Was anybody, at any time, in the BBG (which has made much of its so-called engage and connect strategies, aware of the USAID covert program in Cuba?


by: Marc from: Texas
April 03, 2014 12:25 PM
I see articles like this condemning another country for their repression against their citizens. I would like to point out one thing, we live in America. Where we do have these freedoms. Don't take it for granted, people died for that freedom.

by: Freedom from: USA
April 03, 2014 10:59 AM
I have to disagree. Giving oppressed people the tools to communicate freely among them is always a good thing. Whether the program broke the law if it didn't follow the proper protocol, is a different matter. But, not withstanding that, it was a good thing.

by: Not Again from: Canada
April 03, 2014 9:48 AM
Everyone should have acess to twitter and the internet; there is nothing sinester about providing means of communication for people, that a dictatorship denies them. Once again we observe some kind of an issue- in protecting/advancing the rights of the cuban dictatorship's position of denying its people a free means of expression/communication; if it can be afforded why not provide such a service?. What are the intentions of the people making this an issue, do not all US/Western citizens have access to twitter? were does the evil rest, in twitter or in the dictatorship that denies the people the right to communicate by twitter? More needs to be done for the freedom of expression around the world, not less!

by: meanbill from: USA
April 03, 2014 9:37 AM
USAID and all the other US agencies in foreign countries, get most their funds from the (CIA), and like the wise man said; "nothing is free, and nobody gets to ride for free".

by: Curly4 from: USA
April 03, 2014 9:25 AM
This sounds like a good thing and it may have been if it brought down the government and allow a freely elected government to takes its place. But when one understands that if the government could do this, for a good cause, then it could do a similar thing against a group in the US also for a good cause.

So the finale conclusion will have to be it is not good and it is or may have broken US law.

Featured Videos

Your JavaScript is turned off or you have an old version of Adobe's Flash Player. Get the latest Flash player.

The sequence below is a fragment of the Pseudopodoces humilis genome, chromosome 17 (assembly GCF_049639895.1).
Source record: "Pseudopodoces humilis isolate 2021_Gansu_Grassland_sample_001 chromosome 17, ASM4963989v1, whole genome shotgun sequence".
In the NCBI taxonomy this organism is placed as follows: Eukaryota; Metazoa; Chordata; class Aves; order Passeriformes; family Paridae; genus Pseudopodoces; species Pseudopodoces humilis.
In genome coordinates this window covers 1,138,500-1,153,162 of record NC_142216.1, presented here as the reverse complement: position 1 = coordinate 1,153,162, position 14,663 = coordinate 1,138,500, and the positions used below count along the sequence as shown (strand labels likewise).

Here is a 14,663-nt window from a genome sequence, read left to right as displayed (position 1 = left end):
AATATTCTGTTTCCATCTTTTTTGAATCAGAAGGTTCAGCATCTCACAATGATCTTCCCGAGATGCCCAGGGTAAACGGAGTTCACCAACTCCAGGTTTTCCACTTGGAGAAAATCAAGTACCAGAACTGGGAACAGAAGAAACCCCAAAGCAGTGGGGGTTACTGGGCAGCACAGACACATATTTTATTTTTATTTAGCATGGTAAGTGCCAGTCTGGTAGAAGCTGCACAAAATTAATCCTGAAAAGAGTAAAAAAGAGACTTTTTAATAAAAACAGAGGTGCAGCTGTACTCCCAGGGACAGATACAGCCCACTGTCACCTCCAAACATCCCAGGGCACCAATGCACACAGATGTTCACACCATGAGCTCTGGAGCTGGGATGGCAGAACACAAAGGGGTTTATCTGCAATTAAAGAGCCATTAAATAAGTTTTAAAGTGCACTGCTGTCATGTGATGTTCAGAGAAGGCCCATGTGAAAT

Expelled from Pakistan, Afghan Refugees Return to Increased Hardshipi
X
Ayesha Tanzeem
May 28, 2015 6:48 PM
Undocumented refugees returning to Afghanistan from Pakistan have no jobs, no support system, and no home return to, and international aid agencies say they and the government are overwhelmed and under-resourced. Ayesha Tanzeem has more from Kabul.
Video

Video Expelled from Pakistan, Afghan Refugees Return to Increased Hardship

Undocumented refugees returning to Afghanistan from Pakistan have no jobs, no support system, and no home return to, and international aid agencies say they and the government are overwhelmed and under-resourced. Ayesha Tanzeem has more from Kabul.
Video

Video Britain Makes Controversial Move to Crack Down on Extremism

Britain is moving to tighten controls on extremist rhetoric, even when it does not incite violence or hatred -- a move that some are concerned might unduly restrict basic freedoms. It is an issue many countries are grappling with as extremist groups gain power in the Middle East, fueled in part by donations and fighters from the West. VOA’s Al Pessin reports from London.
Video

Video Floodwaters Recede in Houston, but Rain Continues

Many parts of Texas are recovering from one of the worst natural disasters to hit the southwestern state. Heavy rains on Monday and early Tuesday caused rivers to swell in eastern and central Texas, washing away homes and killing at least 13 people. As VOA’s Greg Flakus reports from Houston, floodwaters are receding slowly in the country's fourth-largest city, and there likely is to be more rain in the coming days.
Video

Video 3D Printer Makes Replica of Iconic Sports Car